"You're so wise, Yuma." Her face was slick with rain; she kept having to blink it out of her eyes, shaking her head around. "And it sure is convenient—how your wisdom means I have to forgive you."

"I don't expect you to forgive me," I said. "I'm ashamed of what I did. I'd do it again, and I'd be ashamed of it again. But this is Thunder Junction—people are different here. They're here to invent themselves."

"Reinvent, you mean."

"Invent. Like a piece of machinery. Riveteers are good at tinkering, but it's all ready-made parts, ideas someone else built and broke. Here, you can forge yourself in a new fire."

"Haven't you had enough of fire?" She coughed one final time. "You want me to be your friend? Team up with you? Maybe you'll give me some more life lessons like this one?"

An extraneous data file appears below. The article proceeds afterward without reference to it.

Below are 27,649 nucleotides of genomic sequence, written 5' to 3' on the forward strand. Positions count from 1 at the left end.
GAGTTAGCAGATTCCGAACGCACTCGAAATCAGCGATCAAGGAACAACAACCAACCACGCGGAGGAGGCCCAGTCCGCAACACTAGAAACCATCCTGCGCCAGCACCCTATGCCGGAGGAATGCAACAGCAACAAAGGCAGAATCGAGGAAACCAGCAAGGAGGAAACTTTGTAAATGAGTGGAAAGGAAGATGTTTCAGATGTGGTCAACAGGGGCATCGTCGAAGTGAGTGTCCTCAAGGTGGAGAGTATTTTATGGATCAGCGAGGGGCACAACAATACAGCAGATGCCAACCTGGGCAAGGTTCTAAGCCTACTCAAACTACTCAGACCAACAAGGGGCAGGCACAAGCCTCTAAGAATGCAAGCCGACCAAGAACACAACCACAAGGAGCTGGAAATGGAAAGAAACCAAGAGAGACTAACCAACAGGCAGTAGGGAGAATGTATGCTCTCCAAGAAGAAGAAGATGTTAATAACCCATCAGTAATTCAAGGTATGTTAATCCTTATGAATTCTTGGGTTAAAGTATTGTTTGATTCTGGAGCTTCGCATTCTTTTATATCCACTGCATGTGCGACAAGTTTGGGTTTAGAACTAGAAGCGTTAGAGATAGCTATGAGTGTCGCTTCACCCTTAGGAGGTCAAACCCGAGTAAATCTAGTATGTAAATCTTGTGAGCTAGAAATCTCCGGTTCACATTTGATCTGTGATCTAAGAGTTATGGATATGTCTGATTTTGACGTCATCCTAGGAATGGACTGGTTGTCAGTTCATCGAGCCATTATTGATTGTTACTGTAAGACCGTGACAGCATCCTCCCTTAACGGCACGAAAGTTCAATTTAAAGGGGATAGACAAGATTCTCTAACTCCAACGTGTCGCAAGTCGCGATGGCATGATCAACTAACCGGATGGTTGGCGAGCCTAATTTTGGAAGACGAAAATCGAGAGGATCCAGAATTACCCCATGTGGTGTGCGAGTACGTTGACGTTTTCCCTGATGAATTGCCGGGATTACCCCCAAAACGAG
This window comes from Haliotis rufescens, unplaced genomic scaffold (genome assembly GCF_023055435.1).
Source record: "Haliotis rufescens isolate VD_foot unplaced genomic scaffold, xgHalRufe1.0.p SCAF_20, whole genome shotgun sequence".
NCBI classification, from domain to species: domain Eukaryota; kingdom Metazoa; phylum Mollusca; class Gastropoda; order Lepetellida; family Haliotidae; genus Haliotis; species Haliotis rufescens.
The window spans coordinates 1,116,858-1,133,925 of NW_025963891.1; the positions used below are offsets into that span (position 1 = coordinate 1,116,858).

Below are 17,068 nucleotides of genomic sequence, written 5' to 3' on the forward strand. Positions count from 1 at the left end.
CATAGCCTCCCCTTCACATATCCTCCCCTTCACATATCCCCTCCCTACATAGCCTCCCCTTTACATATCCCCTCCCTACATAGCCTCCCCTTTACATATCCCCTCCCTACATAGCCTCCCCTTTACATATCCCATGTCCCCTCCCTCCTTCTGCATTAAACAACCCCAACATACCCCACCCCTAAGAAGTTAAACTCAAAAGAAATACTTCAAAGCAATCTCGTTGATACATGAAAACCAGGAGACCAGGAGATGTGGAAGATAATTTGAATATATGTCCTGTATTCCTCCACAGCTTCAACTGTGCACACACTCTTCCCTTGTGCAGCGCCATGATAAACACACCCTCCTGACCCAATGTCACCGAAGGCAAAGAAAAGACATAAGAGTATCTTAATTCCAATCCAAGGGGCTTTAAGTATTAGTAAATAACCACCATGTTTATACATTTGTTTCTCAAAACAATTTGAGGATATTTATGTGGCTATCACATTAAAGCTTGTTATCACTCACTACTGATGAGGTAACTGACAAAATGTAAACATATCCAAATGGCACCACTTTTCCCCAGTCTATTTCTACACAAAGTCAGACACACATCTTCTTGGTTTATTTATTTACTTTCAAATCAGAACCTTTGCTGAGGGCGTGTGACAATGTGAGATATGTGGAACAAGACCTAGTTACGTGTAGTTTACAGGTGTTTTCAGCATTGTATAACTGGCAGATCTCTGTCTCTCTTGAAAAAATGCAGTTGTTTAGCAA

"Nope. That door's closed. I don't want to see you again. You don't want to see me. But you can start a new life. Or I guess I can kill you, if you insist, or you can kill me—and what? Take over the bar? Take over the mortgage? Pay to repair all the damage we just did? Look, either you're gonna be in the red or I am."

She smiled a little, and for a moment, it was just like old times, in the way your reflection in a mirror is just like you—you can't hear it or smell it, it's got no warmth, but you feel something anyway. I knew I'd gotten through to her, and it's not because I had my lines straight, but just because she'd lapsed back into seeing me as a person. It's easy to stay mad at a phantom, or to flee one, too, but a person has got to be reckoned with.

And that's when Kirri had his say. The rain all around us was gone all of a sudden, and there was a different feeling to the air. We both noticed it, and I finally let go of her wrists—my burned hand was in agony, a sharp, hot, smooth pain—and we looked around to see what had happened.